Blind faith

Go to dictionary.com and you’ll find any number of definitions for the word trust, from one’s “reliance on the integrity, strength, ability or surety of a person or thing,” as in confidence; “confident expectation of something,” as in hope; “confidence in the certainty of future payment for property or goods received,” as in credit (to sell merchandise on trust, for example); “a person on whom – or thing on – which one relies,” as in God; and the condition of one to whom something has been entrusted.”

That’s an awful lot to digest when considering the concept of trust, a concept that – to me – can be broken down in one simple statement ... trust – once gained – is so easy to lose; once lost, so hard to win back. And no matter the topic, whether it be politics, religion, war or even peace, trust is something that should never be underestimated or taken for granted.

Because let’s face it, on a day to day basis, we spend a lot of time and expend a lot of energy ... basically on trust. We trust one’s word at face value and put faith in that person’s integrity and honesty all the time; we (sometimes, at least) trust the government in the hope that it’s got our best intentions in mind; we trust companies and corporations across the country (and the globe) with our personal information when paying a bill or purchasing presents for loved ones during the holiday season; and many people trust in some incarnation of God (hell, it’s even on the dollar bill ... you know ... In God We Trust).



In other words, we place an extraordinary amount of trust in people or things without ever knowing if said people or things will come through in the long run. Because people, like it or not, will disappoint from time to time.

And some more often than others.

Then again, some people trust only certain news agencies with the truth ... and some put all their trust in the all-knowing, all-powerful tool that is the Internet. Both groups (and there’s a lot of crossover there, if you get my meaning), have forgotten, misplaced or ignored the most basic, fundamental truth when it comes to trust.

It must be earned ... and it can be lost.

Keep in mind that news and entertainment are two separate entities and do not go hand in hand, despite the Super Bowl of politics that was the recent election (complete with updated stats running along the bottom of your HD television set). And the Internet, although a useful tool, as previously stated, is just that ... a tool.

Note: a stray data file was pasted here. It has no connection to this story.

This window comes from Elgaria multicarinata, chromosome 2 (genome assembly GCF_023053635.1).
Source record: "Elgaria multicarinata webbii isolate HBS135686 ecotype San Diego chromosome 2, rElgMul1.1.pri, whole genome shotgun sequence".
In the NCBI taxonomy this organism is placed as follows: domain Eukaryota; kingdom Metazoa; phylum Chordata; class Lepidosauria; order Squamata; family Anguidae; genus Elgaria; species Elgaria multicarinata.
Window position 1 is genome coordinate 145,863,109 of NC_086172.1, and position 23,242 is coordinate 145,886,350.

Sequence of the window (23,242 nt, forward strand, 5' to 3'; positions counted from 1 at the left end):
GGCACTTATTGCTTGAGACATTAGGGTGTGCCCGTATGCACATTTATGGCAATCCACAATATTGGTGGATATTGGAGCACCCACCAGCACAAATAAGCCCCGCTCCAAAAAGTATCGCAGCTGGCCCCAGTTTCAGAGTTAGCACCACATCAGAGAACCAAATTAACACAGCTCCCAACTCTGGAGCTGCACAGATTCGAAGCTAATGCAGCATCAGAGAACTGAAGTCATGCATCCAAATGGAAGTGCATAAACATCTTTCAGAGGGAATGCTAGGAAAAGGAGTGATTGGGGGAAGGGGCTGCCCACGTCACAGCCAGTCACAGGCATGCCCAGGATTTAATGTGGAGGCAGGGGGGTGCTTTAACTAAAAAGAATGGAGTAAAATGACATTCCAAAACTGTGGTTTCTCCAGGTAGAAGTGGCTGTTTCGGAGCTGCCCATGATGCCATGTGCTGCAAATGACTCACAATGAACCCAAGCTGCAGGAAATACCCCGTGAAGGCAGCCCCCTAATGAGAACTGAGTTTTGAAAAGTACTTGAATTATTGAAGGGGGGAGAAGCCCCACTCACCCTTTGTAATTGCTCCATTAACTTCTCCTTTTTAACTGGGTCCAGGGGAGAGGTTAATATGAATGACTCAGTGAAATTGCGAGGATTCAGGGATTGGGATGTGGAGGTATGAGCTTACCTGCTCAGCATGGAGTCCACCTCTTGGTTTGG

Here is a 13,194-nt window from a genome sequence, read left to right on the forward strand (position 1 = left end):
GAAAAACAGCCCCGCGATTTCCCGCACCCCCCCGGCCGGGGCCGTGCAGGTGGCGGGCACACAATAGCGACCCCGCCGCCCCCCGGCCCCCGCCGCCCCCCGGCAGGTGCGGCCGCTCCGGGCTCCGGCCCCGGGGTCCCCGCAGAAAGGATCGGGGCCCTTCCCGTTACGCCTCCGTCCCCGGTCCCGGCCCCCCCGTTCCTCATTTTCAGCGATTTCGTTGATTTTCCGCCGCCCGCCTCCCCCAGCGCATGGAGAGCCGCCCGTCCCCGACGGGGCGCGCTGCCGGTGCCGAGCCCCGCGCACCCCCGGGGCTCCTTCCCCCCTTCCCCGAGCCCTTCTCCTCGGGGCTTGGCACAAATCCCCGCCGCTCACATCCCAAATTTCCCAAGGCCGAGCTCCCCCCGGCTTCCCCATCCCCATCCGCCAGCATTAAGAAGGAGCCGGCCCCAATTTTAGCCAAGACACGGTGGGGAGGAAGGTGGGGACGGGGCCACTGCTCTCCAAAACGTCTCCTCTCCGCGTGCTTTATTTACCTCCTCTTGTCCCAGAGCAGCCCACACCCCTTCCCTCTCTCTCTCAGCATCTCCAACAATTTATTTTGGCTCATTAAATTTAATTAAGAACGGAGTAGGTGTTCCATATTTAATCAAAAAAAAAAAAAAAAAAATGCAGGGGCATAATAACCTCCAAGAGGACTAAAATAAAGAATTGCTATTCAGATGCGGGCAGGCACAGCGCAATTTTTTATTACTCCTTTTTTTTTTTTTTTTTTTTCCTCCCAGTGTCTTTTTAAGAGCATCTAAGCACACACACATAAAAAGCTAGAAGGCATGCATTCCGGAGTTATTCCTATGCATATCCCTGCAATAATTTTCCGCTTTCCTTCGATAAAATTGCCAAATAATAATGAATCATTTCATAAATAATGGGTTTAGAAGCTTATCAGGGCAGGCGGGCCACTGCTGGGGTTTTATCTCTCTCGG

Even the best carpenter misses the mark once in awhile and smashes his hand – instead of the nail – with the hammer, if you get my drift.

As for trust, William Shakespeare said this, “Love all, trust a few, do wrong to none,” all of which may be good advice – and noble at that – but, in this day and age, it’s more than a little hard to swallow. Not that I’m inclined to disagree, but there are a lot of people out there who live by the exact opposite: love only themselves, trust none and do wrong daily ... and that’s life, whether you think it’s fair or not.

Then there’s Stephen King (one of my favorite authors, as you may have noted), who stated, “The trust of the innocent is the liar’s most useful tool,” words to live by if I ever heard them.

And of course there’s Harold MacMillan, who said, “A man who trusts nobody is apt to be the kind of man nobody trusts,” wise words from “Supermac,” himself.

Unfamiliar with Winston Churchill’s protege? Well, read up on your WWII history.

Just make sure your source is credible and don’t rely on blind faith, if you please.

Follow me on Twitter ... @evesunbrian

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